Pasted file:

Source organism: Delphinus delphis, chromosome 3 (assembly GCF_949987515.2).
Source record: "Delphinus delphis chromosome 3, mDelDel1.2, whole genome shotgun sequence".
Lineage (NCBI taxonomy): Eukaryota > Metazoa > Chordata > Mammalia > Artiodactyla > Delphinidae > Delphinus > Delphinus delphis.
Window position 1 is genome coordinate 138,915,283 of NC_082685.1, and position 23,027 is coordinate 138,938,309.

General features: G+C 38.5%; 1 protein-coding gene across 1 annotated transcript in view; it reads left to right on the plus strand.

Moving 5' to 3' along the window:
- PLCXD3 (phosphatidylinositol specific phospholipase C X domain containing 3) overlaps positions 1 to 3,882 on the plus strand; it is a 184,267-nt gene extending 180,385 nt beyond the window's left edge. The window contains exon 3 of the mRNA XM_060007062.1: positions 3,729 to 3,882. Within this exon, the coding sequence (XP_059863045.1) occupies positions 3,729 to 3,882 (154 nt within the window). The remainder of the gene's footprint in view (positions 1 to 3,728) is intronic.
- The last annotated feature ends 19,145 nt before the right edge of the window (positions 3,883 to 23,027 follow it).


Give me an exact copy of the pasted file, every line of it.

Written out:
Source organism: Delphinus delphis, chromosome 3 (assembly GCF_949987515.2).
Source record: "Delphinus delphis chromosome 3, mDelDel1.2, whole genome shotgun sequence".
Lineage (NCBI taxonomy): Eukaryota > Metazoa > Chordata > Mammalia > Artiodactyla > Delphinidae > Delphinus > Delphinus delphis.
Window position 1 is genome coordinate 138,915,283 of NC_082685.1, and position 23,027 is coordinate 138,938,309.

General features: G+C 38.5%; 1 protein-coding gene across 1 annotated transcript in view; it reads left to right on the plus strand.

Moving 5' to 3' along the window:
- PLCXD3 (phosphatidylinositol specific phospholipase C X domain containing 3) overlaps positions 1 to 3,882 on the plus strand; it is a 184,267-nt gene extending 180,385 nt beyond the window's left edge. The window contains exon 3 of the mRNA XM_060007062.1: positions 3,729 to 3,882. Within this exon, the coding sequence (XP_059863045.1) occupies positions 3,729 to 3,882 (154 nt within the window). The remainder of the gene's footprint in view (positions 1 to 3,728) is intronic.
- The last annotated feature ends 19,145 nt before the right edge of the window (positions 3,883 to 23,027 follow it).